Then on the third trial something unexpected happens. Just as before, it is easy to tell which lines match. The first student, however, gives a wrong answer. The second gives the same incorrect answer. So do the third and fourth. By now you are wondering what is wrong. How will the person next to you answer? You can hardly believe it when he, too, gives the same wrong answer. Then it is your turn, and you give what you know is the right answer. The seventh person also gives the same wrong answer.

On the next trial, the same thing happens. You know the choice of the other six is wrong. They are giving what to you are obviously wrong answers. You don't know what to think. Why aren't they seeing things the same way you are? Sometimes they do, but in twelve trials they don't. Something is seriously wrong, and you are no longer sure what to do.

When the eighteenth card is finished, you heave a sigh of relief. The experiment is finally over, and you are ready to bolt for the door. Dr. Asch walks over to you with a big smile on his face, and thanks you for participating in the experiment. He explains that you were the only real subject in the experiment. 'The other six ere stooges. I paid them to give those answers,' he says."

So what were the results of the study? Only 25% of the subjects remained uninfluenced by the others and stated the correct answer each time! Yes, approximately 75% of the population can be expected to follow what others say and do even when our own senses tell us otherwise!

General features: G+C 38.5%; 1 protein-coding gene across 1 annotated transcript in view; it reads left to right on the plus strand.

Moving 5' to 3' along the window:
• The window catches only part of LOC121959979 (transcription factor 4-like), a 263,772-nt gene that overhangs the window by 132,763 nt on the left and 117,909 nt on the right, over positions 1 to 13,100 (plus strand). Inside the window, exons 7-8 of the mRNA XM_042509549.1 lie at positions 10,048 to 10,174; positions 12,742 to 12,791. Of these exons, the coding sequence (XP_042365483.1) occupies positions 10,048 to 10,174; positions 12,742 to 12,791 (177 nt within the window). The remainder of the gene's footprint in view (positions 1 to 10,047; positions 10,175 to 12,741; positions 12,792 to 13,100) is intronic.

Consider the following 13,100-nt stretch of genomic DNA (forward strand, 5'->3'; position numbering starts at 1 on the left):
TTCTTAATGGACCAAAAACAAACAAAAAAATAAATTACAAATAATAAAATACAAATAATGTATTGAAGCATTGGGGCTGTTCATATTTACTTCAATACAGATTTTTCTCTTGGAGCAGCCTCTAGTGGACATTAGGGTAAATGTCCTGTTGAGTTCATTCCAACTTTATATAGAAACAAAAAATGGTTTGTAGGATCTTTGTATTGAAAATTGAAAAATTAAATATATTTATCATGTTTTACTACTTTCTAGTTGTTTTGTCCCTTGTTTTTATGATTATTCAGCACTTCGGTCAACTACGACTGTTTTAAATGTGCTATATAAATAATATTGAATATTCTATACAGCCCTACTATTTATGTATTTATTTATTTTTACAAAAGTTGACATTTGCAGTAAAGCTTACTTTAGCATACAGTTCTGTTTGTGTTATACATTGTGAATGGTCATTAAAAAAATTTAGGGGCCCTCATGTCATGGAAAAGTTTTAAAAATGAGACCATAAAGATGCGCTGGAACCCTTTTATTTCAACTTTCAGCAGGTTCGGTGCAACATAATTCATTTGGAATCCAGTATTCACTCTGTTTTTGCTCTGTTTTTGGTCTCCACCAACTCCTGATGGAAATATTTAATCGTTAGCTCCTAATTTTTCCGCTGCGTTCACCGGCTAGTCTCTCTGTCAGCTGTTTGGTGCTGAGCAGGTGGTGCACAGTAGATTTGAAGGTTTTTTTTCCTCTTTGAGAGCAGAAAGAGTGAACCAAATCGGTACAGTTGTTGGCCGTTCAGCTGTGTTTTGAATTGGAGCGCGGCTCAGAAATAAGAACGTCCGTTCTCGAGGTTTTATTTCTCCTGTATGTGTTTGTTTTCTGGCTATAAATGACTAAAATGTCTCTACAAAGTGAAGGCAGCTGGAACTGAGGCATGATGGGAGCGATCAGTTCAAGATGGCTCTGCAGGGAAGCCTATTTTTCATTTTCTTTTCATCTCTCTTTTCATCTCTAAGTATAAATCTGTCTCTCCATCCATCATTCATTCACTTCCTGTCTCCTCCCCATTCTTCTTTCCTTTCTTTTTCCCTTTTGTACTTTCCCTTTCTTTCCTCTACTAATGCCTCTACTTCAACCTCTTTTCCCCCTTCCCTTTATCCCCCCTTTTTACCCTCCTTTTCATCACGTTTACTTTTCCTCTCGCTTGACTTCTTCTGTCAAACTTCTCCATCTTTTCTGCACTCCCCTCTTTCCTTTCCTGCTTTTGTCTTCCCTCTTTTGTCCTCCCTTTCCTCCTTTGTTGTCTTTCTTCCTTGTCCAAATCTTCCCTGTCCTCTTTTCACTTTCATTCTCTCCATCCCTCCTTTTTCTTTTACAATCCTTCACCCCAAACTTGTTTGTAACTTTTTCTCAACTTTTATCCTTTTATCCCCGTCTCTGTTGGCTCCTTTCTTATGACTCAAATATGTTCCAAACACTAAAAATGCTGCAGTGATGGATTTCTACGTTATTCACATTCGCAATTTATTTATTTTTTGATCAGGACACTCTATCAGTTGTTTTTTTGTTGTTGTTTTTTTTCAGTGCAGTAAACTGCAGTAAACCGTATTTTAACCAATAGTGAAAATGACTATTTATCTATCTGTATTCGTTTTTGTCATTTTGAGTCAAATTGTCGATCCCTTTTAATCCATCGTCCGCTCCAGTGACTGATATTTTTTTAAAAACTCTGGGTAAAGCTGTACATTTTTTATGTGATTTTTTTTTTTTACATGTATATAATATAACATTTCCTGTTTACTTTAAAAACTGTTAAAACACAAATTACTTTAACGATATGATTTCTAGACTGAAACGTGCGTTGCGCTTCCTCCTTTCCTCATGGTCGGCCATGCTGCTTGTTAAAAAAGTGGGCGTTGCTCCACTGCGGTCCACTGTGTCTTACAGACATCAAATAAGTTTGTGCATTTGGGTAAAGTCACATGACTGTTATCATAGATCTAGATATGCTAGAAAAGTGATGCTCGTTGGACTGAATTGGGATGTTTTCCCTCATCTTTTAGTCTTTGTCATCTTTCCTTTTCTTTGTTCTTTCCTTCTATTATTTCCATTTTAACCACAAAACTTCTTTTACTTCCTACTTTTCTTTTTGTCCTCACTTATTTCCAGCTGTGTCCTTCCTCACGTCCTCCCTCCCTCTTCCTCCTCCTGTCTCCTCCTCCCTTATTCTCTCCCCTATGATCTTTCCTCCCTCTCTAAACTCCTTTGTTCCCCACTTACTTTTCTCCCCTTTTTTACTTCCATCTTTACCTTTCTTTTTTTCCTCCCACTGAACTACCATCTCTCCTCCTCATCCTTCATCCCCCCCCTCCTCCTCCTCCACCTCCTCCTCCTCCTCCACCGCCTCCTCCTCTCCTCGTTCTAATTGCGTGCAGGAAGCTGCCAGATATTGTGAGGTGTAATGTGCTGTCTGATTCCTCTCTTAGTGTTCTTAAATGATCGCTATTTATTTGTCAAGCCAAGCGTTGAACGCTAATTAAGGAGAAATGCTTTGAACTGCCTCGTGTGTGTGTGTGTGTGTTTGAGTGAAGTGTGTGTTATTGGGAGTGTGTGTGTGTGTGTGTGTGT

The good news is that we each have the power to buck the trends and negate the stereotypes. Unfortunately, approximately 75% of the people who get this message will have a difficult time making use of it or be completely unable to do so due to an inability to exercise personal observation over external social influences. This obviously creates a problem for those of us who can and do negate stereotypes as it marginalizes if not completely negates our efforts.

So the problem then becomes how to get through to the other 75%. Since these people are seemingly so prone to social programming, the obvious answer is to re-program them by changing the stereotypes in the media that they are so susceptible to.

In the case of the negative stereotypes of black women, this problem can be divided into two separate approaches. One is for black women to become more open to "beauty" careers such as modeling, cheerleading, beauty pageant contestants and leading actresses. The other approach is to attack the very REAL discrimination that black women face in ALL of these areas.